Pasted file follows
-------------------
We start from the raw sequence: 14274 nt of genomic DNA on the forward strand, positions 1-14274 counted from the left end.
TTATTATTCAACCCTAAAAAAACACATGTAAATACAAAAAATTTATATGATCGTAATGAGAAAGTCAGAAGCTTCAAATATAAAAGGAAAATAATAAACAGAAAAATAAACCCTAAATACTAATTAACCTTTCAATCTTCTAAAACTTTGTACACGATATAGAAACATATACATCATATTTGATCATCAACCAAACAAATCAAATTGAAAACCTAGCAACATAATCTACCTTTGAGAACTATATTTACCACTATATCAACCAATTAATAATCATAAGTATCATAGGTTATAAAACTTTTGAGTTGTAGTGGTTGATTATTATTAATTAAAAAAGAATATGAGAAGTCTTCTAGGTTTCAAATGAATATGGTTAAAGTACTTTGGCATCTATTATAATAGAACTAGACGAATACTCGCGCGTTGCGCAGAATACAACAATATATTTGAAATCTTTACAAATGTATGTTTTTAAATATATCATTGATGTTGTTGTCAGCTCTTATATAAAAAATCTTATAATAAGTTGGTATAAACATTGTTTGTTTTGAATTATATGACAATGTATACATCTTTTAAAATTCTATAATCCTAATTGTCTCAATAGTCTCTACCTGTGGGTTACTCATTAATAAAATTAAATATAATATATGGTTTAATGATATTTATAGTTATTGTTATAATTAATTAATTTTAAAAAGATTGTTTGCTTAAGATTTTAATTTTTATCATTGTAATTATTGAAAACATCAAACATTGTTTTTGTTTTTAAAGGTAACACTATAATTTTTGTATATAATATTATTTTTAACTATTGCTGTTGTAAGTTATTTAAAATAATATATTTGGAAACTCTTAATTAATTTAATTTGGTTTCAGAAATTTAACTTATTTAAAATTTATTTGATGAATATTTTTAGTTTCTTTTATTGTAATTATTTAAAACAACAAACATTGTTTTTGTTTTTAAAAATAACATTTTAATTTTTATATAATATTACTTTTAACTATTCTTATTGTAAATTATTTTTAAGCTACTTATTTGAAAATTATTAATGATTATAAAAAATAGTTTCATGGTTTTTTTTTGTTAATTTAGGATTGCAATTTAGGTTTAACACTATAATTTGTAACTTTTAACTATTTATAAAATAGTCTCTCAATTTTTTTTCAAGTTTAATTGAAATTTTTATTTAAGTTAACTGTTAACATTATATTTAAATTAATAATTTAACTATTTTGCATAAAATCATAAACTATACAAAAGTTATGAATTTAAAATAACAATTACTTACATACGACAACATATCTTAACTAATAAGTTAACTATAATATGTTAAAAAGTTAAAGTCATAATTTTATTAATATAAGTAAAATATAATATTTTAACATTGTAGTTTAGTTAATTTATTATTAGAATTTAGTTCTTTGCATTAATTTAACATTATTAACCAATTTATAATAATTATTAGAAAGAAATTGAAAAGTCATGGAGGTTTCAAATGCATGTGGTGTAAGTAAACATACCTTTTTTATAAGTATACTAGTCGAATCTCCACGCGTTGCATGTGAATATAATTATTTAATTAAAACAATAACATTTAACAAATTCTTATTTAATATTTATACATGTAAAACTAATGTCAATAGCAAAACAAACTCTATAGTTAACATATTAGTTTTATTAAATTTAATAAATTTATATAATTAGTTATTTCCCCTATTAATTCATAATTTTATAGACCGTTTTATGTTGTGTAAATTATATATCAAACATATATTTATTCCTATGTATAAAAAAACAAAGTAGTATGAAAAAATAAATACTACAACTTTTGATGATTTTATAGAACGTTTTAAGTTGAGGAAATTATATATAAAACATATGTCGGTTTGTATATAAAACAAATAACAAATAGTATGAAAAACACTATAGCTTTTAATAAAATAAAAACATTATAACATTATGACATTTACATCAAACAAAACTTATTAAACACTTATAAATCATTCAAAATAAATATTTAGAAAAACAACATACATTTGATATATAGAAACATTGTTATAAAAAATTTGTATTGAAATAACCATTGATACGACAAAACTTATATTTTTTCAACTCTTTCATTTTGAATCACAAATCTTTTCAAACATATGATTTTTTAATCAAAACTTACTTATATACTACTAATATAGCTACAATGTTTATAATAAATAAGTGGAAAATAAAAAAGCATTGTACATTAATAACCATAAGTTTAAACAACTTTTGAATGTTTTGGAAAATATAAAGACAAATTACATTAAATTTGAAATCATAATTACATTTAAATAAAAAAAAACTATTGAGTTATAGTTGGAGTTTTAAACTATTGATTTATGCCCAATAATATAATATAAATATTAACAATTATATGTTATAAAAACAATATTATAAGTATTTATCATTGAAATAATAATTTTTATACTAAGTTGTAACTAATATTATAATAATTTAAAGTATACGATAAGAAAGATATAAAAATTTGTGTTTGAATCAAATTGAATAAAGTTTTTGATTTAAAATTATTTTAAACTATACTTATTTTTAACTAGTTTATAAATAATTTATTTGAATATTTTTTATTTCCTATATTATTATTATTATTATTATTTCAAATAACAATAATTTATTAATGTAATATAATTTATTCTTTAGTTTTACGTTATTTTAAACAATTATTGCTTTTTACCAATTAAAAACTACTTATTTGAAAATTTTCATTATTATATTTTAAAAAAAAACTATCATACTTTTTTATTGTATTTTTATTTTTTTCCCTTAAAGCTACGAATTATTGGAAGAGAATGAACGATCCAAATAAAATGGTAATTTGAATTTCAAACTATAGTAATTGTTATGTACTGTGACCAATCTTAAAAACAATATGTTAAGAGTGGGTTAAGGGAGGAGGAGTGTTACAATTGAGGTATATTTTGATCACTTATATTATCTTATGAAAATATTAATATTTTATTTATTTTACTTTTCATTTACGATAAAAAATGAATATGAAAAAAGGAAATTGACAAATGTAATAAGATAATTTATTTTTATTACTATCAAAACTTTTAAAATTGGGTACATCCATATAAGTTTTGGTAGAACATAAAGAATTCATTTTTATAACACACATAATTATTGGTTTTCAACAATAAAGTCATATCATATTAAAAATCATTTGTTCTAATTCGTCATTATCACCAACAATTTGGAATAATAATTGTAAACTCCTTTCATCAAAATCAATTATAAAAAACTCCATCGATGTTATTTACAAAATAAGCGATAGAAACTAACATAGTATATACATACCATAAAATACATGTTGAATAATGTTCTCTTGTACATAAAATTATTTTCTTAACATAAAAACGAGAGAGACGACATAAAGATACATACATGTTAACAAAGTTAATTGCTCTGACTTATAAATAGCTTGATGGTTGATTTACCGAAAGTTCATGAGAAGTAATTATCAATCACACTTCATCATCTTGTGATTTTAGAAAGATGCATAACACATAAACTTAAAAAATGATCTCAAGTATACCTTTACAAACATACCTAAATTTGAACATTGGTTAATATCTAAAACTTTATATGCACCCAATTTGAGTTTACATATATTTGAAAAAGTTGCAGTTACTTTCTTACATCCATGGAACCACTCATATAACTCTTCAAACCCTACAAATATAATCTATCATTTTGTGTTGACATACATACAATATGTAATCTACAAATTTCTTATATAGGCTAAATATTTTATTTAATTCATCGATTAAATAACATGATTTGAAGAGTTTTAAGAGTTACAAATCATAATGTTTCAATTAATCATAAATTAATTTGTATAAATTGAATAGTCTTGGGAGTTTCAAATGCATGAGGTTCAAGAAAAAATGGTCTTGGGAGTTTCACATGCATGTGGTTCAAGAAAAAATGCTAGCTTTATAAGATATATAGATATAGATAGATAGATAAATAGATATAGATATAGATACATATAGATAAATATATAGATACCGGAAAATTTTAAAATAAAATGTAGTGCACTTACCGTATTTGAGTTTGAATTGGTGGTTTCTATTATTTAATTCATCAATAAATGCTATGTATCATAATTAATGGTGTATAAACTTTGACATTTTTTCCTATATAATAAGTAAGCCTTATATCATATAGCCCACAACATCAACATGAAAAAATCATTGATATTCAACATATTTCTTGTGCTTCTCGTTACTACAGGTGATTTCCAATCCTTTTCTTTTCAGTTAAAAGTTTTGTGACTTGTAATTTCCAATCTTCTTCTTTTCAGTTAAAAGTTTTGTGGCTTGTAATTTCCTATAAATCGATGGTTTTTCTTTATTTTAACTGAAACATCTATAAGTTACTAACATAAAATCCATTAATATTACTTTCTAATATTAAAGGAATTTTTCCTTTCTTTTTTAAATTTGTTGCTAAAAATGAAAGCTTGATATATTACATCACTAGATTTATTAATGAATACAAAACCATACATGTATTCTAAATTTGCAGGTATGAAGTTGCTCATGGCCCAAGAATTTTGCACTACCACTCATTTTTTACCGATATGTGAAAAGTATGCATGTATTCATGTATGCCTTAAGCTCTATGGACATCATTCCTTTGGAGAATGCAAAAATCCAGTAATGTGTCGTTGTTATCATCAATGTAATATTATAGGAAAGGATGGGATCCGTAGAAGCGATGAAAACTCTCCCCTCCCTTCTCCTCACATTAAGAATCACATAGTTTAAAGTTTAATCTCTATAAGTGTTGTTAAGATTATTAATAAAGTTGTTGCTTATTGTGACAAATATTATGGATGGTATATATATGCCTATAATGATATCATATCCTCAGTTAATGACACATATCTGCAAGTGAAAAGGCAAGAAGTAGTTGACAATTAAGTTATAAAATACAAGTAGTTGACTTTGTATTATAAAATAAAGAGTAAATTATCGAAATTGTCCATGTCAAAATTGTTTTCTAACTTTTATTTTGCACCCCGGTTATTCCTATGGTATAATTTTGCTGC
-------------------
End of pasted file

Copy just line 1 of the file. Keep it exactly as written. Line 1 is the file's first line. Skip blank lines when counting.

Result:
We start from the raw sequence: 14274 nt of genomic DNA on the forward strand, positions 1-14274 counted from the left end.